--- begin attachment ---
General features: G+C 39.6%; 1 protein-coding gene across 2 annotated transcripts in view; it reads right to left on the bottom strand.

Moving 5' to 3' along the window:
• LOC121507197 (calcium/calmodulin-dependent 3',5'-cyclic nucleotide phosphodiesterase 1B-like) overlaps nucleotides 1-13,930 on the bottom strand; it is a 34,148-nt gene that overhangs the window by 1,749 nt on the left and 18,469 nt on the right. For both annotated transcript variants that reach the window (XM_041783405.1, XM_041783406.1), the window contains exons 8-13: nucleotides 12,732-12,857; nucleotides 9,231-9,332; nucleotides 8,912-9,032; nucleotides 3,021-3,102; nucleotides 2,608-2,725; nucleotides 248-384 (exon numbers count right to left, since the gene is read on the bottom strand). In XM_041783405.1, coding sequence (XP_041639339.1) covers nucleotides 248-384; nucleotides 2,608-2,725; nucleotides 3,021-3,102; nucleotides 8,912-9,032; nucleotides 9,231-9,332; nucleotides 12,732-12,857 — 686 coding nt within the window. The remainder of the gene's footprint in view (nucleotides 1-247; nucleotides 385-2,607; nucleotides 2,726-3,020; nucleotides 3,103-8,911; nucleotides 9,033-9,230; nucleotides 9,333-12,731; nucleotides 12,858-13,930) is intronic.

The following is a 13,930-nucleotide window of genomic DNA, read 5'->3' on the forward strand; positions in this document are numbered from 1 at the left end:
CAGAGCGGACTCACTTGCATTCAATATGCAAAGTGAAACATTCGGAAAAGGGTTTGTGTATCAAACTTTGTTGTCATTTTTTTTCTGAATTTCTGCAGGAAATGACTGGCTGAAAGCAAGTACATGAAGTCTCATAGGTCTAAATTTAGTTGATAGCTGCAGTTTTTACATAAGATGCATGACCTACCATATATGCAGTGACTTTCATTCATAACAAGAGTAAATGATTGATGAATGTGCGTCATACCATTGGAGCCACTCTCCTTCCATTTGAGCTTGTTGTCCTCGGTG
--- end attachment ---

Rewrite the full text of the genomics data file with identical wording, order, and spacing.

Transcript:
General features: G+C 39.6%; 1 protein-coding gene across 2 annotated transcripts in view; it reads right to left on the bottom strand.

Moving 5' to 3' along the window:
• LOC121507197 (calcium/calmodulin-dependent 3',5'-cyclic nucleotide phosphodiesterase 1B-like) overlaps nucleotides 1-13,930 on the bottom strand; it is a 34,148-nt gene that overhangs the window by 1,749 nt on the left and 18,469 nt on the right. For both annotated transcript variants that reach the window (XM_041783405.1, XM_041783406.1), the window contains exons 8-13: nucleotides 12,732-12,857; nucleotides 9,231-9,332; nucleotides 8,912-9,032; nucleotides 3,021-3,102; nucleotides 2,608-2,725; nucleotides 248-384 (exon numbers count right to left, since the gene is read on the bottom strand). In XM_041783405.1, coding sequence (XP_041639339.1) covers nucleotides 248-384; nucleotides 2,608-2,725; nucleotides 3,021-3,102; nucleotides 8,912-9,032; nucleotides 9,231-9,332; nucleotides 12,732-12,857 — 686 coding nt within the window. The remainder of the gene's footprint in view (nucleotides 1-247; nucleotides 385-2,607; nucleotides 2,726-3,020; nucleotides 3,103-8,911; nucleotides 9,033-9,230; nucleotides 9,333-12,731; nucleotides 12,858-13,930) is intronic.

The following is a 13,930-nucleotide window of genomic DNA, read 5'->3' on the forward strand; positions in this document are numbered from 1 at the left end:
CAGAGCGGACTCACTTGCATTCAATATGCAAAGTGAAACATTCGGAAAAGGGTTTGTGTATCAAACTTTGTTGTCATTTTTTTTCTGAATTTCTGCAGGAAATGACTGGCTGAAAGCAAGTACATGAAGTCTCATAGGTCTAAATTTAGTTGATAGCTGCAGTTTTTACATAAGATGCATGACCTACCATATATGCAGTGACTTTCATTCATAACAAGAGTAAATGATTGATGAATGTGCGTCATACCATTGGAGCCACTCTCCTTCCATTTGAGCTTGTTGTCCTCGGTG